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CS 2200 HWK 1

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by: Ashika Ganesh

CS 2200 HWK 1 CS

Ashika Ganesh
Georgia Tech

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Homework week 1
Class Notes
hwk cs
25 ?




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"These were really helpful...I'll be checking back regularly for these"
Litzy Walsh V

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This 5 page Class Notes was uploaded by Ashika Ganesh on Thursday January 21, 2016. The Class Notes belongs to CS at Georgia Institute of Technology taught by Lillethun in Spring 2016. Since its upload, it has received 183 views.

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These were really helpful...I'll be checking back regularly for these

-Litzy Walsh V


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Date Created: 01/21/16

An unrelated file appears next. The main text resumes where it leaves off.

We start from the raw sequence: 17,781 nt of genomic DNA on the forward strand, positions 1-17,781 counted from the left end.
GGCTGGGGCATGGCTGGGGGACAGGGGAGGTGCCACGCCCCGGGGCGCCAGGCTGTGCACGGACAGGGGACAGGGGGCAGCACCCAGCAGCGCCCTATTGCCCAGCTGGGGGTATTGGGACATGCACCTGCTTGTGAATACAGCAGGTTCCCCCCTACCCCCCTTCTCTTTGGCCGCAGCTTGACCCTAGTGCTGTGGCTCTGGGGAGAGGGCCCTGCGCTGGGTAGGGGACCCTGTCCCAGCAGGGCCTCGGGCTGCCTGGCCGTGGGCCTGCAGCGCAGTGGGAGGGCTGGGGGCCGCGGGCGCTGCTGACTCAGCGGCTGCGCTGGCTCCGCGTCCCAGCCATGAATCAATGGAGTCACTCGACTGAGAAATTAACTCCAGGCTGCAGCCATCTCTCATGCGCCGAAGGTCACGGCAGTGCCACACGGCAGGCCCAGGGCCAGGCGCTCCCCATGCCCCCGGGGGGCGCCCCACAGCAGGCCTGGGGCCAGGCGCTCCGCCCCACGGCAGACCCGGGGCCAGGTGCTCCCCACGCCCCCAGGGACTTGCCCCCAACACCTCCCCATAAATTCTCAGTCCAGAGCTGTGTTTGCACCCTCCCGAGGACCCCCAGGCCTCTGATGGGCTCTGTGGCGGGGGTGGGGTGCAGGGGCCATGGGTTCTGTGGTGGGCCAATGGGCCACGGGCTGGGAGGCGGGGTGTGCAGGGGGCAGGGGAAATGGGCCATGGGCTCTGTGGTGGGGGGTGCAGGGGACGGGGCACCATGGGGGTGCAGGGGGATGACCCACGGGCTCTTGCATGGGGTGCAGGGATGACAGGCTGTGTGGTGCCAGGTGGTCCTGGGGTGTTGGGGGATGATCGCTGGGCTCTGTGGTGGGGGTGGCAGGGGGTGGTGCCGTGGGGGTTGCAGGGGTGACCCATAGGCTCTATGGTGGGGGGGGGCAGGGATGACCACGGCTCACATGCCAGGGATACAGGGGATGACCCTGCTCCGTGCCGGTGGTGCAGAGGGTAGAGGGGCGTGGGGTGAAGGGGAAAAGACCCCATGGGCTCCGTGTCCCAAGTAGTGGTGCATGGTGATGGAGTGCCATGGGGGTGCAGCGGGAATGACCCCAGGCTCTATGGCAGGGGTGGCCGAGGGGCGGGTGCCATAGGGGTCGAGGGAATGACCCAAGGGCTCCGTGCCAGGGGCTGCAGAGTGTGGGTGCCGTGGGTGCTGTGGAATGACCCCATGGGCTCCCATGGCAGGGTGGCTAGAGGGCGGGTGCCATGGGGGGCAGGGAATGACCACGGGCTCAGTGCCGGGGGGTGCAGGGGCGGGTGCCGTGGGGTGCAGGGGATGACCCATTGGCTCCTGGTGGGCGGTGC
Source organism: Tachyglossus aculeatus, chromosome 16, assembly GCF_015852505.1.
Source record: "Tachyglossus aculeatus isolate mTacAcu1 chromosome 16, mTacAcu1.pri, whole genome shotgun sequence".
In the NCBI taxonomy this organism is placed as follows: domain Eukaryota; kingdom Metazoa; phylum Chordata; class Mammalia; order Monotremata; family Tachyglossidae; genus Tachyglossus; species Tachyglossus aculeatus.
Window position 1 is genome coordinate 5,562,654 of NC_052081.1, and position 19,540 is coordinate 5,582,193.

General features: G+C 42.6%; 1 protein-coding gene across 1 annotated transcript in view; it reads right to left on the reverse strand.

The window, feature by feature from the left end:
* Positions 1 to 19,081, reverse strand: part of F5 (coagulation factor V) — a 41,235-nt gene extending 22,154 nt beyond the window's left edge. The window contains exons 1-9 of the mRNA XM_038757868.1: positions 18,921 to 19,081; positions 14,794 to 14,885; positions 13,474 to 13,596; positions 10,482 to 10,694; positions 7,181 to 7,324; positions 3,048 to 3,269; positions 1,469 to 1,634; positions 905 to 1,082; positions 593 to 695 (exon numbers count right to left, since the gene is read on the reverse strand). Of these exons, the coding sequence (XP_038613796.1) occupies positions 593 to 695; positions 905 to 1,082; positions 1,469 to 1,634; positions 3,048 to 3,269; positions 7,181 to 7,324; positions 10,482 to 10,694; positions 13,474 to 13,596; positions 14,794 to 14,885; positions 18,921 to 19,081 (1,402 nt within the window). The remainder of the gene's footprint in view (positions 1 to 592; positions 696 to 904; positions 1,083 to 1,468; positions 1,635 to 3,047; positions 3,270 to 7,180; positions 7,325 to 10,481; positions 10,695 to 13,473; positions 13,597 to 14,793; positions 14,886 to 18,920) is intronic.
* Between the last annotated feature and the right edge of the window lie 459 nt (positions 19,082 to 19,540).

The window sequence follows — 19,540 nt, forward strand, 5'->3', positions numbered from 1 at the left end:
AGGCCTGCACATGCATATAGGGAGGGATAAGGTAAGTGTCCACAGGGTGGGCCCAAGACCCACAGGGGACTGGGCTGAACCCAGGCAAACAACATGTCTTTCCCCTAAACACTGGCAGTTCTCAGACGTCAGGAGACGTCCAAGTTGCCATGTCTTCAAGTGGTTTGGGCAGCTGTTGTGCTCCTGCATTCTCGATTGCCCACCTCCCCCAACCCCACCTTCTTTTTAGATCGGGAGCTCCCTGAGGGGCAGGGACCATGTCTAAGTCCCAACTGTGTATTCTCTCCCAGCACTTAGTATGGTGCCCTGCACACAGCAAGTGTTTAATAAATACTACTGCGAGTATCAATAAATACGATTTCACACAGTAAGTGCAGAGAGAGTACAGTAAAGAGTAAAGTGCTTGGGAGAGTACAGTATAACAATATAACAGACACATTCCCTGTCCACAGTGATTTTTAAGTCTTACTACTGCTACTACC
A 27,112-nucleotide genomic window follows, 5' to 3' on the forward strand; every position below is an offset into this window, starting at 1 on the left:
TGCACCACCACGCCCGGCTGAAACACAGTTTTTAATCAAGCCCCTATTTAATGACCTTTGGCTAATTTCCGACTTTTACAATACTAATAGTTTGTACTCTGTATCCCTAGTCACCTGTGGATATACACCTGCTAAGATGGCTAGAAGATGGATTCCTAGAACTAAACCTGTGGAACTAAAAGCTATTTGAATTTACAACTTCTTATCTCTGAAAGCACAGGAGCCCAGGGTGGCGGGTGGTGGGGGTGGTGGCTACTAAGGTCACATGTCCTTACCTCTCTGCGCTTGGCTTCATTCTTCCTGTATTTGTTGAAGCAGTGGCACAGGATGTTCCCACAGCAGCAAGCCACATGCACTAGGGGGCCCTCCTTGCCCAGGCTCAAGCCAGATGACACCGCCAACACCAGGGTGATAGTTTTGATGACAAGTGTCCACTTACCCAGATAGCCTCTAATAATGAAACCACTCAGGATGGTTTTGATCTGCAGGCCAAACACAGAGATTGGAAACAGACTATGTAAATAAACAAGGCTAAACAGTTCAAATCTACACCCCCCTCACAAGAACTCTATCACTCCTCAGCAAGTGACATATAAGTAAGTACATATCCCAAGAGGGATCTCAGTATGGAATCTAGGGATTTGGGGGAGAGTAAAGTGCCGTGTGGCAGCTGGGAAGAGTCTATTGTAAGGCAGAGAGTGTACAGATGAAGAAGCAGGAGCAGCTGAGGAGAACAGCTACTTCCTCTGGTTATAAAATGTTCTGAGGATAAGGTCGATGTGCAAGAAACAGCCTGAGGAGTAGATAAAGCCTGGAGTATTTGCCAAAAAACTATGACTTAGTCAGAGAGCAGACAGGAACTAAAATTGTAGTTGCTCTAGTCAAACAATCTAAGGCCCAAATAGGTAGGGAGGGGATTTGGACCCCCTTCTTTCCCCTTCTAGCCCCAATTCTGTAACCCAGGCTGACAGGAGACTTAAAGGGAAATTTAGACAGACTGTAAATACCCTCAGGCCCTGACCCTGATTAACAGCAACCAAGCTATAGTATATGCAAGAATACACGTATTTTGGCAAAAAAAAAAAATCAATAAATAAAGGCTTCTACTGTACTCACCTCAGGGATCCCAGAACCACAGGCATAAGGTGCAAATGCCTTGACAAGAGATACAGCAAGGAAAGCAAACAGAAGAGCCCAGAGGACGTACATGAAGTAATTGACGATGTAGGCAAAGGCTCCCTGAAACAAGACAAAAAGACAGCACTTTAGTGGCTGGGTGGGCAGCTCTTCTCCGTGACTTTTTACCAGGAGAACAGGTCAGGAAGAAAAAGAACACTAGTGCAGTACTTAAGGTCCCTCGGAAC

Micro Project 1 CS 2200 - Systems and Networks Spring 2016 Problem 1: Assembly Programming Warmup In this problem, you will be introduced to the 16 bit LC (Little Computer) 2200 assembly language. You will learn the syntax and semantics that underlie each of the supported operations. Although our instruction set is not as extensive as MIPS (Microprocessor without Interlocked Pipeline Stages) or x86, it is still able to solve a multitude of problems. In a LC-2200 computer, the word size is two bytes (16 bits), and there are 16 registers. We restrict memory to be addressable by words. Register Conventions Although the registers are for general-purpose use, we shall place restrictions on their use for the sake of convention and all that is good on this earth. Here is a table of their names and uses: Table 1: Registers and their Uses Register Number Name Use Callee Save? 0 $zero Always Zero NA 1 $at Reserved for the Assembler NA 2 $v0 Return Value No 3 $a0 Argument 1 No 4 $a1 Argument 2 No 5 $a2 Argument 3 No 6 $t0 Temporary Variable No 7 $t1 Temporary Variable No 8 $t2 Temporary Variable No 9 $s0 Saved Register Yes 10 $s1 Saved Register Yes 11 $s2 Saved Register Yes 12 $k0 Reserved for OS and Traps NA 13 $sp Stack Pointer No 14 $fp Frame Pointer Yes 15 $ra Return Address No Register 0 This register is always read as zero. Any values written to it are discarded. Register 1 is a general purpose register, you should not use it because the assembler will use it in processing pseudo-instructions. Register 2 is where you should store any returned value from a subroutine call. Registers 3 to 5 are used to pass arguments into subroutines. Registers 6 to 8 are used to store temporary values. Note that registers 2 through 8 should be placed on the stack if the caller wants to retain those values. These registers are fair game for the callee (the subroutine) to trash. Registers 9 to 11 are the saved registers. The caller may assume that these registers are never tam- pered with by the subroutine. If the subroutine needs these registers, then it should palce them on the stack and restore them before they jump back to the caller’s code. Micro Project 1 CS 2200 - Systems and Networks Spring 2016 Register 12 is used to handle interrupts (something we’ll get to in a few weeks). Register 13 is your anchor on the stack. It keeps track of the top of the activation record for some subroutine. Register 14 is used to point to the ▯rst address on the activation record for the currently executing process. You do not need to worry about using this register. Register 15 is used to store the address a subroutine should return to when it is ▯nished executing. It is only supposed to be used by the JALR (Jump And Link Register) command. Instruction Formats There are four types of instructions: R-Type (Register Type), I-Type (Immediate value Type), J-Type (Jump Type), and S-Type (Stack Type). Here is the instruction format for R-Type instructions (ADD, NAND): Bits 15 - 13 12 - 9 8 - 5 4 - 1 0 Purpose opcode RX RY RZ Unused Here is the instruction format for I-Type instructions (ADDI, LW, SW, BEQ): Bits 15 - 13 12 - 9 8 - 5 4 - 0 Purpose opcode RX RY 2’s Complement O▯set Here is the instruction format for J-Type instructions (JALR): Bits 15 - 13 12 - 9 8 - 5 4 - 0 Purpose opcode RX RY Unused (all 0s) Here is the instruction format for S-Type instructions (SPOP): Bits 15 - 13 12 - 2 1 - 0 Purpose opcode Unused (all 0s) Control Code Symbolic instructions follow the same layout. That is, the order of the registers and o▯set ▯elds align with the order given in the instruction format, ie. instructions in assembly are written as: instruction RX, RY, RZ or instruction RX, [optional o▯set](RY). Micro Project 1 CS 2200 - Systems and Networks Spring 2016 Table 2: Assembly Language Instruction Descriptions Name Type Example Opcode Action add R add $v0, $a0, $a2 000 Add contents of RY with the contents of RZ and store the result in RX. nand R nand $v0, $a0, $a2 001 NAND contents of RY with the con- tents of RZ and store the result in RX. addi I addi $v0, $a0, 7 010 Add contents of RY to the contents of the o▯set ▯eld and store the result in RX. lw I lw $v0, 0x07($sp) 011 Load RX from memory. The memory address is formed by adding the o▯set to the contents of RY. sw I sw $a0, 0x07($sp) 100 Store RX into memory. The memory address is formed by adding the o▯set to the contents of RY. beq I beq $a0, $a1, done 101 Compare the contents of RX and RY. If they are the same, then branch to ad- dress PC + 1 + O▯set, where PC is the address of the beq instruction. Mem- ory is word addressed. Note that if you use a label in a BEQ instruction, it will jump to the relative o▯set of the label. jalr J jalr $at, $ra 110 First store PC + 1 in RY, where PC is the address of the jalr instruciton. Then branch to the address in RX. If RX = RY, then the processor will store PC + 1 into RY and end up branching to PC + 1. spop S spop 0 111 Perform the action as determined by the control code, which is the last two bits (control code = 0 tells the proces- sor to halt). LC 2200 provides a number of pseudo-instructions. Table 3: Assembly Language Pseudo-Instructions Name Example Action halt halt Emits a spop 0 to halt the processor. la la $a0, MyLabel Loads the address of a label into a reg- ister. noop noop No operation, does nothing. It actually does add $zero, $zero, $zero. .word .word 32, .word MyLabel Fills the memory location it is located with a given value or the address of the label. Micro Project 1 CS 2200 - Systems and Networks Spring 2016 Problem 1: Get used to LC 2200 [0 points]Play around with the simulator. Try writing some simple programs to copy values from one register to another or to load/store values from memory. You should get familiar with the syntax for the assembler. When you extract the archive, you will have access to an assembler ( and a sim- ulator ( Please run ‘python -h’ and ‘python -h’ in order to see how to run these programs. The simulator comes with a ‘help’ command to explore all the di▯erent commands. Here is the suggested work ow for writing and running your assembly programs on the simulator: 1. Edit and save your assembly ▯le with your favorite text editor. 2. Assemble your code by running python myFile.s. If this operation is successful, you will have a ▯le called ‘myFile.bin’. 3. You can run your .bin ▯le with the simulator by typing python myFile.bin. Some useful commands are ‘r’ for run, ‘q’ for quit, ‘break [line # or label]’, and ‘help’. Problem 2: Fibonacci Series Test Program In this problem, you have to use the LC 2200 assembly language to write a simple program. 1. [30 points] De▯ne a procedure calling convention for the LC-2200 assembly language. Your answer should have enough detail so that someone else could write a procedure (or procedure call) to be used as part of another program. You can come up with your own convention, but we recommend basing your convention description o▯ of the one shown in class and described above. Be sure to explicitly address the following standard issues: (a) [10/30 points] De▯ne how registers are used. Which registers are used for what? (Specify ALL registers, including those that are not used.) (b) [10/30 points] De▯ne how the stack is accessed. What does the stack pointer point to? In which way does the stack grow in terms of memory addresses? (c) [10/30 points] De▯ne the mechanics of the call, including what the caller does to initiate a procedure call, what the callee does at the beginning of a procedure, what the callee does at the end of a procedure to return to the caller, and what the caller does to clean up after the procedure returned. 2. [70 points] Write a function in LC-2200 to compute fibonacci(num). ▯bonacci(n) = ▯bonacci(n - 1) + ▯bonacci(n - 2) ▯bonacci(0) = 0, and ▯bonacci(1) = 1 NOTE: (a) Your function is required to follow the calling convention you established above. (b) It should work for n >= 0, but you don’t have to handle detecting/handling integer over ow. YOUR FUNCTION MUST BE RECURSIVE, PURELY ITERATIVE SOLUTIONS WILL NOT RECIEVE ANY CREDIT! YOU MUST USE THE STACK AND STACK POINTER TO IMPLEMENT RECURSION FOR FULL CREDIT! Recursive functions always obtain a return address through the function call and return to the callee using the return address. We recommend starting with a solution in a higher level language Micro Project 1 CS 2200 - Systems and Networks Spring 2016 such as C, and then moving to assembly. Feel free to ask us questions in our o▯ce hours, on Piazza, or in the weekly recitation. Make sure that ▯b.s is in a UNIX-readble format (no DOS/Windows nonsense). Comment your code. Assembly is hard to read, and comments aid in debugging while providing clarity Deliverables Turn in ALL of your ▯les in T-Square in a .tar.gz archive. To create a tar.gz archive, use the command ‘tar cvzf hw1.tar.gz <your list of ▯les>’. See the tar man page (>>‘man tar’) for more details on usage. ▯ answers.txt, which has your answers for Problem 2, question 1. ▯ fib.s, which has your assembly code. ▯, the lc2200-16 assembler ▯, the lc2200-16 simulator The TAs should be able to type python fib.s and then python fib.bin to run your code. If you cannot do this with your submission, then you have done something wrong.